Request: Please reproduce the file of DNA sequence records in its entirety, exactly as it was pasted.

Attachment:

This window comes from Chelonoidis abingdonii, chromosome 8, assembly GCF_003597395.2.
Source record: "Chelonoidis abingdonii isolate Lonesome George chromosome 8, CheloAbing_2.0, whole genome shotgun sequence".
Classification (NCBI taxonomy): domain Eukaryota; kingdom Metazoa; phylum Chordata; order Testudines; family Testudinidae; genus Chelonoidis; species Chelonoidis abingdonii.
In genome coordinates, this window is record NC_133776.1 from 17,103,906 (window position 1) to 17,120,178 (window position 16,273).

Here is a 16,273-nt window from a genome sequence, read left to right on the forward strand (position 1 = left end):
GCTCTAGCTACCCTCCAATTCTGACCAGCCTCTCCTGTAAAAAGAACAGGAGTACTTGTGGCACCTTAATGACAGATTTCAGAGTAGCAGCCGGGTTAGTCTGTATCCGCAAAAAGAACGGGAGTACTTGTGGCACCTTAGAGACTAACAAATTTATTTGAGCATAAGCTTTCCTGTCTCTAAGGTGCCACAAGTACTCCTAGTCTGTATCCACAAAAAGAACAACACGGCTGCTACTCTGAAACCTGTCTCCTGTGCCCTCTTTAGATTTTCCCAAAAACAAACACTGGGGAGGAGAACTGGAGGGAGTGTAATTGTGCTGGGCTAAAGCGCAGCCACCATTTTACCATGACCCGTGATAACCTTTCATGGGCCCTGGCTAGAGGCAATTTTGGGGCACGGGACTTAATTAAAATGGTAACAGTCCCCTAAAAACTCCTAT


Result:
This window comes from Chelonoidis abingdonii, chromosome 8, assembly GCF_003597395.2.
Source record: "Chelonoidis abingdonii isolate Lonesome George chromosome 8, CheloAbing_2.0, whole genome shotgun sequence".
Classification (NCBI taxonomy): domain Eukaryota; kingdom Metazoa; phylum Chordata; order Testudines; family Testudinidae; genus Chelonoidis; species Chelonoidis abingdonii.
In genome coordinates, this window is record NC_133776.1 from 17,103,906 (window position 1) to 17,120,178 (window position 16,273).

Here is a 16,273-nt window from a genome sequence, read left to right on the forward strand (position 1 = left end):
GCTCTAGCTACCCTCCAATTCTGACCAGCCTCTCCTGTAAAAAGAACAGGAGTACTTGTGGCACCTTAATGACAGATTTCAGAGTAGCAGCCGGGTTAGTCTGTATCCGCAAAAAGAACGGGAGTACTTGTGGCACCTTAGAGACTAACAAATTTATTTGAGCATAAGCTTTCCTGTCTCTAAGGTGCCACAAGTACTCCTAGTCTGTATCCACAAAAAGAACAACACGGCTGCTACTCTGAAACCTGTCTCCTGTGCCCTCTTTAGATTTTCCCAAAAACAAACACTGGGGAGGAGAACTGGAGGGAGTGTAATTGTGCTGGGCTAAAGCGCAGCCACCATTTTACCATGACCCGTGATAACCTTTCATGGGCCCTGGCTAGAGGCAATTTTGGGGCACGGGACTTAATTAAAATGGTAACAGTCCCCTAAAAACTCCTAT